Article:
Black History Month - Feb. 2013
In recognition of Black History Month, we asked members of the Union community to submit their reflections and thoughts. Each participant was asked to write a response, in their own words, to the question “What does Black History Month mean to you?”
I often consider myself fortunate to have come of age at the brink of the information age. When I was born in Oakland, California at the end of the 1970s, my maternal grandmother relocated “back home” to rural Arkansas. Subsequently, my mother followed, making the rural South the context of my most formative years. As a child, I often lamented and despised what I deemed as the cultural anemia and regional isolation rural life represented, but as an adult I have come to treasure my childhood, honoring this fading memory of an America long gone.
Rural Arkansas of the 1980s symbolized a life of simplicity. We made phone calls on a “party line” while dialing a rotary phone. Our meals were prepared with love and eaten in pure joy without thoughts of calories, trans fats, or sodium (although I don’t recommend this now). Overwhelmingly our information came from local newspapers (which included the names of honor roll students) while our entertainment came from three television networks. Friday nights were spent at sporting events rooting for the town’s one and only high school and Sundays were spent in church. While I am grateful for the technological advances of the 21st century, living my childhood in the America of yesteryear helped nurture within me an appreciation for history and emphasized the importance of intergenerational community building. So, Black History Month means something different and more to me than if I had not had those experiences.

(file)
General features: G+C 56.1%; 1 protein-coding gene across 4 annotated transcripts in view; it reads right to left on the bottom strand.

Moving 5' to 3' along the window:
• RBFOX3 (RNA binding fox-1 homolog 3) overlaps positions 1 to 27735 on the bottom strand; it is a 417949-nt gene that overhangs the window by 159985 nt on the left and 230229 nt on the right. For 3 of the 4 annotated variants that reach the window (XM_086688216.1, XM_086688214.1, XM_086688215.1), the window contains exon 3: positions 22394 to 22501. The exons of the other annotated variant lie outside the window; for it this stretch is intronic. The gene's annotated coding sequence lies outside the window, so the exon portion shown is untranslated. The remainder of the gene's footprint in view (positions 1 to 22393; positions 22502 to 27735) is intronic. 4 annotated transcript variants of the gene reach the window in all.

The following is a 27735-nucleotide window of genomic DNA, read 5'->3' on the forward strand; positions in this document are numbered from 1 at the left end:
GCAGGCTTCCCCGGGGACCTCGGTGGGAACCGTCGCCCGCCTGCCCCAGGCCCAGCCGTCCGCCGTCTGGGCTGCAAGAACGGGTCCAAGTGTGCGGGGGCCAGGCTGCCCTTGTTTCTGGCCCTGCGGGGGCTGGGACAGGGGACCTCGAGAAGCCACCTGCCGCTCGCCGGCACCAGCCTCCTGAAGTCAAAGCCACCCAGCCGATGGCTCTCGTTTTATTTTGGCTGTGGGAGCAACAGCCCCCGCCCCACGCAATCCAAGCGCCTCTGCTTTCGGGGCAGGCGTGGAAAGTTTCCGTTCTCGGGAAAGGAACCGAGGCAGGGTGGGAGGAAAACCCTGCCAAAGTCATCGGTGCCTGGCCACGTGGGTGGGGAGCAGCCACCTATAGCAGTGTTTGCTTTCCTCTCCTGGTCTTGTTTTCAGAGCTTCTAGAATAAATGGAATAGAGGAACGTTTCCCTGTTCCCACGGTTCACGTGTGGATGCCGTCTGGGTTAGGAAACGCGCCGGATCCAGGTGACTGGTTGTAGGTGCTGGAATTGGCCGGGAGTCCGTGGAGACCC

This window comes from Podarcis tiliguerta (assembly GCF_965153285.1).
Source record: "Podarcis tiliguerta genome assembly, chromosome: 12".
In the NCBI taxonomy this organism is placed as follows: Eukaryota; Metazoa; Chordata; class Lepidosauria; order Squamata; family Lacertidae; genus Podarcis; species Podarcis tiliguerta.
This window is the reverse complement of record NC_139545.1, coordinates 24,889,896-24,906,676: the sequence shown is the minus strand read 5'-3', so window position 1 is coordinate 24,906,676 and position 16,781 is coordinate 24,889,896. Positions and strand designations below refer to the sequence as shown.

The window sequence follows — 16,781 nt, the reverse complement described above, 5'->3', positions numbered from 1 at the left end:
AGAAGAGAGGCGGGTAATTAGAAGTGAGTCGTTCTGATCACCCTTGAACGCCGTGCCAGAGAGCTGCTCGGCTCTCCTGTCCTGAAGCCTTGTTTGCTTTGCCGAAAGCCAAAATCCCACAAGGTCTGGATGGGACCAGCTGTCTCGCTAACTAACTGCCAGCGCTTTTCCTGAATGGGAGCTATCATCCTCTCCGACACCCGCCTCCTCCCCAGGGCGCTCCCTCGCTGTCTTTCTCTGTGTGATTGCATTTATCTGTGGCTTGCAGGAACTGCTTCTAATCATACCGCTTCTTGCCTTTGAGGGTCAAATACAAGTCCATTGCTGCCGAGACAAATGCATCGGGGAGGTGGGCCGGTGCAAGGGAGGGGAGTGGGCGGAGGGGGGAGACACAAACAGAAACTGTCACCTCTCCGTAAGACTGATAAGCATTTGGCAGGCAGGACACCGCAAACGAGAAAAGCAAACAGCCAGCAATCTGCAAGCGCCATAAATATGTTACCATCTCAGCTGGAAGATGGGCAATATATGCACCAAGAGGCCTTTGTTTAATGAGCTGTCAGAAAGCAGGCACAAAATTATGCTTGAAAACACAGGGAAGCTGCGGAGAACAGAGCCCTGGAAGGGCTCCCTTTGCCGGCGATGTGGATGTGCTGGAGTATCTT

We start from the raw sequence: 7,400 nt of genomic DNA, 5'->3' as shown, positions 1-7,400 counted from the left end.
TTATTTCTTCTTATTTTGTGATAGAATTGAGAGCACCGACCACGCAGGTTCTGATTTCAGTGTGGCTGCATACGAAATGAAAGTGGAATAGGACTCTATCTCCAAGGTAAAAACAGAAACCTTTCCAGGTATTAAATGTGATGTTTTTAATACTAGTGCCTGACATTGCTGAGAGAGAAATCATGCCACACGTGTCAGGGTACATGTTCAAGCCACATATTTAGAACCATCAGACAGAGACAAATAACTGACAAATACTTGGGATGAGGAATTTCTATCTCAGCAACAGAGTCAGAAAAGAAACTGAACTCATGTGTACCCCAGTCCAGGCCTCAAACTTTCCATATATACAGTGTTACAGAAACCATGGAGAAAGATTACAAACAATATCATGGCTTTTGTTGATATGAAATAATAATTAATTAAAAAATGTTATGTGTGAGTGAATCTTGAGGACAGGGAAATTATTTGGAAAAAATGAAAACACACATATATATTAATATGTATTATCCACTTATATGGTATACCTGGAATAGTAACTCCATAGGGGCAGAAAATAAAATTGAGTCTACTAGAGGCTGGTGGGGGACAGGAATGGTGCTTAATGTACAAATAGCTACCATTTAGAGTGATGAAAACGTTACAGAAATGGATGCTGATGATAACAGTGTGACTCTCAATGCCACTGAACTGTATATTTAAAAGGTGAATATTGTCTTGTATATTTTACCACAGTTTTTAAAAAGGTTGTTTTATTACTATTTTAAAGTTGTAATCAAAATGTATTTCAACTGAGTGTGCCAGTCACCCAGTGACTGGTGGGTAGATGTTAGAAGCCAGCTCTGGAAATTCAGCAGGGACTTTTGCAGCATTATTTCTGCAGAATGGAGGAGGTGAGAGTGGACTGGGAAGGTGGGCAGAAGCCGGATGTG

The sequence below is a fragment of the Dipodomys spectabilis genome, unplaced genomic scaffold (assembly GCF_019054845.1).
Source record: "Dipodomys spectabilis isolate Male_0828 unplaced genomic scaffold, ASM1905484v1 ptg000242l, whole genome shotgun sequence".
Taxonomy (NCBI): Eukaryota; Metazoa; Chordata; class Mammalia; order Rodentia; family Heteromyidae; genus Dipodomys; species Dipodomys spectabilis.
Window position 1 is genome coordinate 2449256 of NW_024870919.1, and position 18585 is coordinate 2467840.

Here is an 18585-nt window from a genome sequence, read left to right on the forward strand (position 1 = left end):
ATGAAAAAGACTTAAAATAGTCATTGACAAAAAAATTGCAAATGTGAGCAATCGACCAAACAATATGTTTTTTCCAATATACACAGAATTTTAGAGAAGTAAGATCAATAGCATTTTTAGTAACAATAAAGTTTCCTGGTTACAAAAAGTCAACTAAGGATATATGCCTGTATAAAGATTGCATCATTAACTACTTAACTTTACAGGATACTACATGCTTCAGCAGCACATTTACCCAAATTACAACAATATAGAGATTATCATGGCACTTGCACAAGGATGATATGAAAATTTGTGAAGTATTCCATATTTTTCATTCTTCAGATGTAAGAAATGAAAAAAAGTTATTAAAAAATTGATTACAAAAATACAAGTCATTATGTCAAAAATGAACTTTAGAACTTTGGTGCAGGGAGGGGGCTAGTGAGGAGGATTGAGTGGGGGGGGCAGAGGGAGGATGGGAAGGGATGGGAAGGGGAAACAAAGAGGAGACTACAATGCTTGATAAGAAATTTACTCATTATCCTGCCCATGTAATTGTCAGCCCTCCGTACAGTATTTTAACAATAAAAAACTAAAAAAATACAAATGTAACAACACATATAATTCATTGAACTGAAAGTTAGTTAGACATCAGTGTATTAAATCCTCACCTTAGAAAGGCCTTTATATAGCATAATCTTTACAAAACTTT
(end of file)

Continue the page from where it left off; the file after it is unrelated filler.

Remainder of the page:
To me, Black History Month means being cared for by older ladies at church, such as Ms. Cora and Ms. Cabbean, both retired educators who always had an encouraging word as they faithfully taught Sunday school and coordinated Vacation Bible School. It means listening to the stories of my grandmother, Ms. Virginia, and her siblings Uncle D.B., Uncle Joe, and Aunt Irene, as they reminisced about their childhood and experiences picking cotton and tending the farm. Black History Month also conjures memories of community dialogue from Bro. Mervin, Ms. Juanita, Bro. Skip and Sis. Bonnie, as they described attending segregated schools that offered lackluster resources but offered an abundance of love. It means honoring the grit, tenacity, and endurance of my foreparents and being filled with gratitude for their sacrifice. Finally, it means taking the lessons of their pain and passing them on to both my students and children, insisting that a new generation of Americans, black or otherwise, not forget the wisdom, passion and fortitude of yesterday, which has allowed the brighter and better America of today. This is what Black History Month means to me.
Additional Reflections on Black History Month
Debbie Hawkins - B.S. Social Work, '14